TRS80, other than model 1

Fred Cisin cisin at
Sat Jun 13 11:06:27 CDT 2015

>> something totally off topic  from the 8S  machines   there are   some
>> trs80 radio shack things that are huge like the MODEL 2 was but these were
>> later and  had a 3  number designator ?  there are many as I remember  one
>> will be  kept  another kept  for offsite displays  but  the  others  will
>> goooooooo........
> I don't remember anything beyond the II/12/16 series, but no one tells
> me anything.

In addition to the model 1, . . .
The model 1 line was converted from a "component" system to a single box.
For those not familiar, it resembled a Northstar Dimension.  Keyboard, 
screen, two 5.25" floppies in a terminal like case.  That was the model 3.
Default disk format was double density.  Since the WD 179x controller 
could not write a truly exact model 1 format single density disk (did not 
support certain data address marks), there were some kludges and changes 
in TRS-DOS, so there were minor glitches in the "upgrade path".
Radio Shack eventually cut a deal to market L-DOS as TRS-DOS 6.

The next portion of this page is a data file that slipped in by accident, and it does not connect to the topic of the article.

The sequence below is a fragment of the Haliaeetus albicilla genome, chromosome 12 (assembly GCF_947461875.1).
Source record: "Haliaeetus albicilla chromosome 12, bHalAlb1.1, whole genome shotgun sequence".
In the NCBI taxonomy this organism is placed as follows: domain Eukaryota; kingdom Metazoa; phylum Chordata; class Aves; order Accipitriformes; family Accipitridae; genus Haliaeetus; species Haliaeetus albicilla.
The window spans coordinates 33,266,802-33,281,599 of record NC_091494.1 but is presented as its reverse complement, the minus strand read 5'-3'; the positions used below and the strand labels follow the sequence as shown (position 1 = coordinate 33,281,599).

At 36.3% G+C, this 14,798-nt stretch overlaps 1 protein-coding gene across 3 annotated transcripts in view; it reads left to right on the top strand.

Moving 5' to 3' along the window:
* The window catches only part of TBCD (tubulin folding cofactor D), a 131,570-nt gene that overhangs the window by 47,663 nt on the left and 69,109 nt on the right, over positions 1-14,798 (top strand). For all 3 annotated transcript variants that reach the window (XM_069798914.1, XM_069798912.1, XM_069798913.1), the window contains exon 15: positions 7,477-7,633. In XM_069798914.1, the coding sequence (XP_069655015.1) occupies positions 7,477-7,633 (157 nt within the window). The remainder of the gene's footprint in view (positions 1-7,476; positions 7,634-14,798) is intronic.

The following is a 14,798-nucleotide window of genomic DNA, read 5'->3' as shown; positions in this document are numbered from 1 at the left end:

("And Randy Cook is now finally collecting royalties!")

Soon, the model 4 was made available - same basic machine with 80x24 video 
(V 51x16), green screen, a few missing keys provided, and ability to 
remap the ROM from the memory map.  Finally, CP/M was available without 
memory remapping hardware, nor software kludge of having TPA not in low RAM.
The college got a whole lab full of model 3's converted into model 4's, at 
a price per each that was only slightly more than buying new model 4's.

Model 4P was luggable version, vaguely resembling early Compaq.

Model 2 wasn't what I would call "huge", but such is relative.
It was completely unrelated to model 1, other than name, and
naming it's OS (mutually incompatible with model 1/3) "TRS-DOS".
But, CP/M was also available.
It had an 8" drive, and "huge" external case if you wanted more
than one.

Radio Shack came out with a 68000 CPU board!    and Xenix
It could be used instead of the Z80 CPU, or have BOTH!  (12 and 16)

In terms of "huge", there were a few other machines that rarely,
if ever, actually made it to market, such as the "Tandy 10",
built into a desk, and sold exclusively through
"Radio Shack Computer Center"s.

Grumpy Ol' Fred     		cisin at

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